Author Contribution: TM and KK designed the study, analyzed the data and wrote the manuscript; IUZ helped and facilitated in field data collection and also provided logistic support for the research work.

 

Acknowledgements: The authors are highly grateful to the Khyber Pakhtunkhwa Wildlife Department, KP, Pakistan for providing partial funding for the current research study.

 

 

 

Abstract: This study investigated records of distribution and population density of the Indian Pangolin Manis crassicaudata in Mansehra District, Pakistan.  Field surveys were conducted from September 2015 to August 2016 to record direct and indirect signs of the species, including burrows and faecal matter.  Information was also collected from local people through unstructured interviews.  Our results show that the Indian Pangolin occurred at two sampling sites only (Lassan Nawab and Paras) in the study area.  We recorded low numbers of burrows (feeding and permanent burrows) at these two sites.  One direct field sighting of one individual was made at Paras.  A low mean population density of 0.28Ī0.45 per km2 was estimated at seven different selected sites, but for the district as a whole, the population density was as low as 0.00044 individuals per km2.  This study recommends initiating conservation efforts in the study area to further understand and conserve the remaining population of Indian Pangolin in Mansehra District.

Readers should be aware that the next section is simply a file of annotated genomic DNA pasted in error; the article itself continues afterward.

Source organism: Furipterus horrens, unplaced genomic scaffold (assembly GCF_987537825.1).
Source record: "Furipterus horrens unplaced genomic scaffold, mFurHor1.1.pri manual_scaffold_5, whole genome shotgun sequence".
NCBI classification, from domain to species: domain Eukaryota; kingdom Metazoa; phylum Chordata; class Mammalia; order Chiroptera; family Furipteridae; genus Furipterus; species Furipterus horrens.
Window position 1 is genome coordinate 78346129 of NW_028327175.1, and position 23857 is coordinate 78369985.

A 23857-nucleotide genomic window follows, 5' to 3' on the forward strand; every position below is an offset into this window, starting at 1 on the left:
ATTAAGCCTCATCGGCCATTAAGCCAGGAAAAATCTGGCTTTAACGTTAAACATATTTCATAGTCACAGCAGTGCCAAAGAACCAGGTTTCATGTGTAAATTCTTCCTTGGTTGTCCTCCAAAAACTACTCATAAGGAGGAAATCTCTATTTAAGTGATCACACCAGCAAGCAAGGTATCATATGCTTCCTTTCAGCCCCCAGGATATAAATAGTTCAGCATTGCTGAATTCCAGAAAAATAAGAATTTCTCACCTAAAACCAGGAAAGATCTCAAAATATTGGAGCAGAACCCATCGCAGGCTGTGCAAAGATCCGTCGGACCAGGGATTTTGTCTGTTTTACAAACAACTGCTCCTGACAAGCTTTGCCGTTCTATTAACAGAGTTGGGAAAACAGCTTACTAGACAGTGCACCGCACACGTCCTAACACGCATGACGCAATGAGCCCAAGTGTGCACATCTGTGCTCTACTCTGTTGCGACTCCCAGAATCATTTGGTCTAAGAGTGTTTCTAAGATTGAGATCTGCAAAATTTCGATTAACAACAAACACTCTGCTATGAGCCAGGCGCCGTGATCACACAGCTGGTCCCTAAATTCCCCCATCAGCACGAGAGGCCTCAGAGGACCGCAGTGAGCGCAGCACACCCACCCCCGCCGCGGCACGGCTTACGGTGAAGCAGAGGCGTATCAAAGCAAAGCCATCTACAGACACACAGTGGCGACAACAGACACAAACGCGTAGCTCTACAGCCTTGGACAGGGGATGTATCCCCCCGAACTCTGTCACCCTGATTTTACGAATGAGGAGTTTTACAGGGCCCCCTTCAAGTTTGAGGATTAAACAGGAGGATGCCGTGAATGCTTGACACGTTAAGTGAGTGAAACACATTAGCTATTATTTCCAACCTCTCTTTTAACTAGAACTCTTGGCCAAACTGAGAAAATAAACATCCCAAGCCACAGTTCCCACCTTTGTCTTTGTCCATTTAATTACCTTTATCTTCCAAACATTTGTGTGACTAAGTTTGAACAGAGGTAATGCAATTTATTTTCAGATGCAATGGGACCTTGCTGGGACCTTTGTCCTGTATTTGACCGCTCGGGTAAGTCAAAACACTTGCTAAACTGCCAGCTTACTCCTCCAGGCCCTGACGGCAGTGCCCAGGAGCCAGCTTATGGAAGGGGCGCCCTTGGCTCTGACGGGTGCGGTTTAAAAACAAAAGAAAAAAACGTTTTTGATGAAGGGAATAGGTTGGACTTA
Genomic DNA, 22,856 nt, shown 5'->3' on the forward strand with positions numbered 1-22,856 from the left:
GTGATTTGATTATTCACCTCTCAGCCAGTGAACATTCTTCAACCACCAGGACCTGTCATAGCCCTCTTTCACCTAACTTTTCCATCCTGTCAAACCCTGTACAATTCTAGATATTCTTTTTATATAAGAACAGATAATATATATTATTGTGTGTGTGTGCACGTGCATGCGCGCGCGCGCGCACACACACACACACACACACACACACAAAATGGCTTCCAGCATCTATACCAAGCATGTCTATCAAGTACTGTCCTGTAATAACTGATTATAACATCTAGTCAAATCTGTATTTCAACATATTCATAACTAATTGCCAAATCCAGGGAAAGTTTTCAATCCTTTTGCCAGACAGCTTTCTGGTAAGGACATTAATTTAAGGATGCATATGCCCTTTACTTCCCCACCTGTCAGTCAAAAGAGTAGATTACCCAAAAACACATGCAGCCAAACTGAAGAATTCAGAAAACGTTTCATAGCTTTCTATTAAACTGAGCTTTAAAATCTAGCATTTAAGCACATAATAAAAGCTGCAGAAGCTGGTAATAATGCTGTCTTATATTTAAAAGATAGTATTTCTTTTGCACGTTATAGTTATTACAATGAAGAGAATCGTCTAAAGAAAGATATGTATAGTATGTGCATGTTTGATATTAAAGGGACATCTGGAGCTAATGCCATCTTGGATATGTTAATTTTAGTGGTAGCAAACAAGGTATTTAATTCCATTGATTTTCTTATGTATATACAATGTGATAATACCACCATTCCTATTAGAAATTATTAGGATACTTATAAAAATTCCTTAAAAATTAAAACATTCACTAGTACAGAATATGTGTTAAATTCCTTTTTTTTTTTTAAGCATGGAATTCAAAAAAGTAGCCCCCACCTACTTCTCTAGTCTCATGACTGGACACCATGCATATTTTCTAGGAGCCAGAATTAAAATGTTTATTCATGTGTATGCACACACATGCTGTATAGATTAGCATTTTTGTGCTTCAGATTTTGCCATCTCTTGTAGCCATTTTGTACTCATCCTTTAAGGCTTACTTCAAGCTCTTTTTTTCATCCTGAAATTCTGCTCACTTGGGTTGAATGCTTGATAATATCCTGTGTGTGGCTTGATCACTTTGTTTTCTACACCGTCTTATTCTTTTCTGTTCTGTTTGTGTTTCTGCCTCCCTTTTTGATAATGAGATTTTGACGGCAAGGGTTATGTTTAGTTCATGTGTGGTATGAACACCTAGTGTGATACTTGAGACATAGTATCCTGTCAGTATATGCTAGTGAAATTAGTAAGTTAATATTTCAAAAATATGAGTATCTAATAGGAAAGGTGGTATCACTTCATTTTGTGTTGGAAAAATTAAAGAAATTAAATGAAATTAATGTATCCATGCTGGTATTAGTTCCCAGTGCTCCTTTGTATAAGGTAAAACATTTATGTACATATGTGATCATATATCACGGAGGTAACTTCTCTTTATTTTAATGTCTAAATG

Keywords: Abundance, distribution, Manis, Pakistan, Pangolin, Pholidota.

 

 

 

INTRODUCTION

 

The Indian Pangolin Manis crassicaudata is listed as ‘Endangered’ on the IUCN Red List of Threatened Species because of increasing levels of illegal hunting principally for its meat and scales, both for local use and for illicit international trade in scales, which has occurred historically (Baillie et al. 2014).  The trade in its scales is typically destined for East Asia where they are used in traditional medicines (Baillie et al. 2014).  This species is distributed in South Asia, from eastern Pakistan and parts of northern Pakistan through much of India south of the Himalaya, southern Nepal, Bangladesh and Sri Lanka (Schlitter 2005; Srinivasulu & Srinivasulu 2012).